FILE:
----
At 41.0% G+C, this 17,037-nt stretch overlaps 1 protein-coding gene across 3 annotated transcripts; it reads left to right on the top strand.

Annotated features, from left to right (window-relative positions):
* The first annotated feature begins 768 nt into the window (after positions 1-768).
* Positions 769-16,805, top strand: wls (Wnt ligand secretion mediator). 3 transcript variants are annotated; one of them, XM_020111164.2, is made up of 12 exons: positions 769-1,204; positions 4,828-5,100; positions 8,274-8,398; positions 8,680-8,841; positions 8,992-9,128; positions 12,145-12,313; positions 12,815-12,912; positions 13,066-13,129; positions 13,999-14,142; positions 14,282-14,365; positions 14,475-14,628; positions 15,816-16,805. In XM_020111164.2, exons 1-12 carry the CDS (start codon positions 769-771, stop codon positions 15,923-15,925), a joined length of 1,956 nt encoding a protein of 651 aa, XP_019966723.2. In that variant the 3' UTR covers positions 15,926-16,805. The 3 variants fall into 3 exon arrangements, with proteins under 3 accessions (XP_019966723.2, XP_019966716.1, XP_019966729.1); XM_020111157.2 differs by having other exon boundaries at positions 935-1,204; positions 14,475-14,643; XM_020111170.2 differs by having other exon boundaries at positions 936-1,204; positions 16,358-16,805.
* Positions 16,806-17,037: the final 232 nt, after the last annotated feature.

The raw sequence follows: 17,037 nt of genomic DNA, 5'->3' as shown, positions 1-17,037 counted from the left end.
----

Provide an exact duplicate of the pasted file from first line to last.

At 41.0% G+C, this 17,037-nt stretch overlaps 1 protein-coding gene across 3 annotated transcripts; it reads left to right on the top strand.

Annotated features, from left to right (window-relative positions):
* The first annotated feature begins 768 nt into the window (after positions 1-768).
* Positions 769-16,805, top strand: wls (Wnt ligand secretion mediator). 3 transcript variants are annotated; one of them, XM_020111164.2, is made up of 12 exons: positions 769-1,204; positions 4,828-5,100; positions 8,274-8,398; positions 8,680-8,841; positions 8,992-9,128; positions 12,145-12,313; positions 12,815-12,912; positions 13,066-13,129; positions 13,999-14,142; positions 14,282-14,365; positions 14,475-14,628; positions 15,816-16,805. In XM_020111164.2, exons 1-12 carry the CDS (start codon positions 769-771, stop codon positions 15,923-15,925), a joined length of 1,956 nt encoding a protein of 651 aa, XP_019966723.2. In that variant the 3' UTR covers positions 15,926-16,805. The 3 variants fall into 3 exon arrangements, with proteins under 3 accessions (XP_019966723.2, XP_019966716.1, XP_019966729.1); XM_020111157.2 differs by having other exon boundaries at positions 935-1,204; positions 14,475-14,643; XM_020111170.2 differs by having other exon boundaries at positions 936-1,204; positions 16,358-16,805.
* Positions 16,806-17,037: the final 232 nt, after the last annotated feature.

The raw sequence follows: 17,037 nt of genomic DNA, 5'->3' as shown, positions 1-17,037 counted from the left end.